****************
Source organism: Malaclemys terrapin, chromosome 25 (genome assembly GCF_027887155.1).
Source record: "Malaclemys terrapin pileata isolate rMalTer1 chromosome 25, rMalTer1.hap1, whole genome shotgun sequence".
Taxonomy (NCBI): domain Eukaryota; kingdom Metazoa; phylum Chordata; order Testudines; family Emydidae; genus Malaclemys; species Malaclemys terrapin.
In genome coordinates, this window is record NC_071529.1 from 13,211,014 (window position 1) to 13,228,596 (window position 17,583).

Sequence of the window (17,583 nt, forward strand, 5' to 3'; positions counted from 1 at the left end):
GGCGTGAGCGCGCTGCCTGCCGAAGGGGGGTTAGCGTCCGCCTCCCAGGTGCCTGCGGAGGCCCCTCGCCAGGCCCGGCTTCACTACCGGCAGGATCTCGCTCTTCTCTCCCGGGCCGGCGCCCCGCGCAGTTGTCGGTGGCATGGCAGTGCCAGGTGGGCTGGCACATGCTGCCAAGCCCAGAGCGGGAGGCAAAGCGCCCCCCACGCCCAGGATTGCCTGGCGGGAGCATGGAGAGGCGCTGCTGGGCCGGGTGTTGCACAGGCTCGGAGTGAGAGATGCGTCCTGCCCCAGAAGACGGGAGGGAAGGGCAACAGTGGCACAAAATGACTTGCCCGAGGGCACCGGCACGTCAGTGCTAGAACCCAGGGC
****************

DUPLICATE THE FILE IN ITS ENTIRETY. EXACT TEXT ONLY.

Source organism: Malaclemys terrapin, chromosome 25 (genome assembly GCF_027887155.1).
Source record: "Malaclemys terrapin pileata isolate rMalTer1 chromosome 25, rMalTer1.hap1, whole genome shotgun sequence".
Taxonomy (NCBI): domain Eukaryota; kingdom Metazoa; phylum Chordata; order Testudines; family Emydidae; genus Malaclemys; species Malaclemys terrapin.
In genome coordinates, this window is record NC_071529.1 from 13,211,014 (window position 1) to 13,228,596 (window position 17,583).

Sequence of the window (17,583 nt, forward strand, 5' to 3'; positions counted from 1 at the left end):
GGCGTGAGCGCGCTGCCTGCCGAAGGGGGGTTAGCGTCCGCCTCCCAGGTGCCTGCGGAGGCCCCTCGCCAGGCCCGGCTTCACTACCGGCAGGATCTCGCTCTTCTCTCCCGGGCCGGCGCCCCGCGCAGTTGTCGGTGGCATGGCAGTGCCAGGTGGGCTGGCACATGCTGCCAAGCCCAGAGCGGGAGGCAAAGCGCCCCCCACGCCCAGGATTGCCTGGCGGGAGCATGGAGAGGCGCTGCTGGGCCGGGTGTTGCACAGGCTCGGAGTGAGAGATGCGTCCTGCCCCAGAAGACGGGAGGGAAGGGCAACAGTGGCACAAAATGACTTGCCCGAGGGCACCGGCACGTCAGTGCTAGAACCCAGGGC